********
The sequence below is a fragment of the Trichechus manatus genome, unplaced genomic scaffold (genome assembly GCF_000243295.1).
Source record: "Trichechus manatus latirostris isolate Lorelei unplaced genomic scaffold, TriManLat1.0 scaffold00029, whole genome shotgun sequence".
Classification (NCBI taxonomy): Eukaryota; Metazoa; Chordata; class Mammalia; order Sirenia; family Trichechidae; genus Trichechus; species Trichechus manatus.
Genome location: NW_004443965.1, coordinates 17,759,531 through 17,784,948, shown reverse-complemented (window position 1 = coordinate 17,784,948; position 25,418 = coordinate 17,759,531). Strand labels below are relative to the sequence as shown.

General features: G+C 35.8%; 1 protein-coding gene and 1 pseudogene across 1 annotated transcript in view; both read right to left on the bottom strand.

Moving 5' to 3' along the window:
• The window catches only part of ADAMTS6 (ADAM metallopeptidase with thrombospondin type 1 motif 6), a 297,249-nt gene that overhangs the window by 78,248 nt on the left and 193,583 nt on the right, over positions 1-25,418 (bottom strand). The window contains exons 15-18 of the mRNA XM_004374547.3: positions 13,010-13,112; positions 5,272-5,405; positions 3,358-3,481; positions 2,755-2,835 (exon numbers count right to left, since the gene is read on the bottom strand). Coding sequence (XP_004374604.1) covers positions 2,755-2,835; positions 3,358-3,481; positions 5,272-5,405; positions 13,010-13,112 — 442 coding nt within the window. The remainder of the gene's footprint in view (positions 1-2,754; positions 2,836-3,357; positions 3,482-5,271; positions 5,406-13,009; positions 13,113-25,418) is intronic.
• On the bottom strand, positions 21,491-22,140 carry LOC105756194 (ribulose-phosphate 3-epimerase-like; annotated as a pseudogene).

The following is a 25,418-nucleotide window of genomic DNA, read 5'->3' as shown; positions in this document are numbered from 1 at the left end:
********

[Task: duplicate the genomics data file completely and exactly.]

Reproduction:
The sequence below is a fragment of the Trichechus manatus genome, unplaced genomic scaffold (genome assembly GCF_000243295.1).
Source record: "Trichechus manatus latirostris isolate Lorelei unplaced genomic scaffold, TriManLat1.0 scaffold00029, whole genome shotgun sequence".
Classification (NCBI taxonomy): Eukaryota; Metazoa; Chordata; class Mammalia; order Sirenia; family Trichechidae; genus Trichechus; species Trichechus manatus.
Genome location: NW_004443965.1, coordinates 17,759,531 through 17,784,948, shown reverse-complemented (window position 1 = coordinate 17,784,948; position 25,418 = coordinate 17,759,531). Strand labels below are relative to the sequence as shown.

General features: G+C 35.8%; 1 protein-coding gene and 1 pseudogene across 1 annotated transcript in view; both read right to left on the bottom strand.

Moving 5' to 3' along the window:
• The window catches only part of ADAMTS6 (ADAM metallopeptidase with thrombospondin type 1 motif 6), a 297,249-nt gene that overhangs the window by 78,248 nt on the left and 193,583 nt on the right, over positions 1-25,418 (bottom strand). The window contains exons 15-18 of the mRNA XM_004374547.3: positions 13,010-13,112; positions 5,272-5,405; positions 3,358-3,481; positions 2,755-2,835 (exon numbers count right to left, since the gene is read on the bottom strand). Coding sequence (XP_004374604.1) covers positions 2,755-2,835; positions 3,358-3,481; positions 5,272-5,405; positions 13,010-13,112 — 442 coding nt within the window. The remainder of the gene's footprint in view (positions 1-2,754; positions 2,836-3,357; positions 3,482-5,271; positions 5,406-13,009; positions 13,113-25,418) is intronic.
• On the bottom strand, positions 21,491-22,140 carry LOC105756194 (ribulose-phosphate 3-epimerase-like; annotated as a pseudogene).

The following is a 25,418-nucleotide window of genomic DNA, read 5'->3' as shown; positions in this document are numbered from 1 at the left end: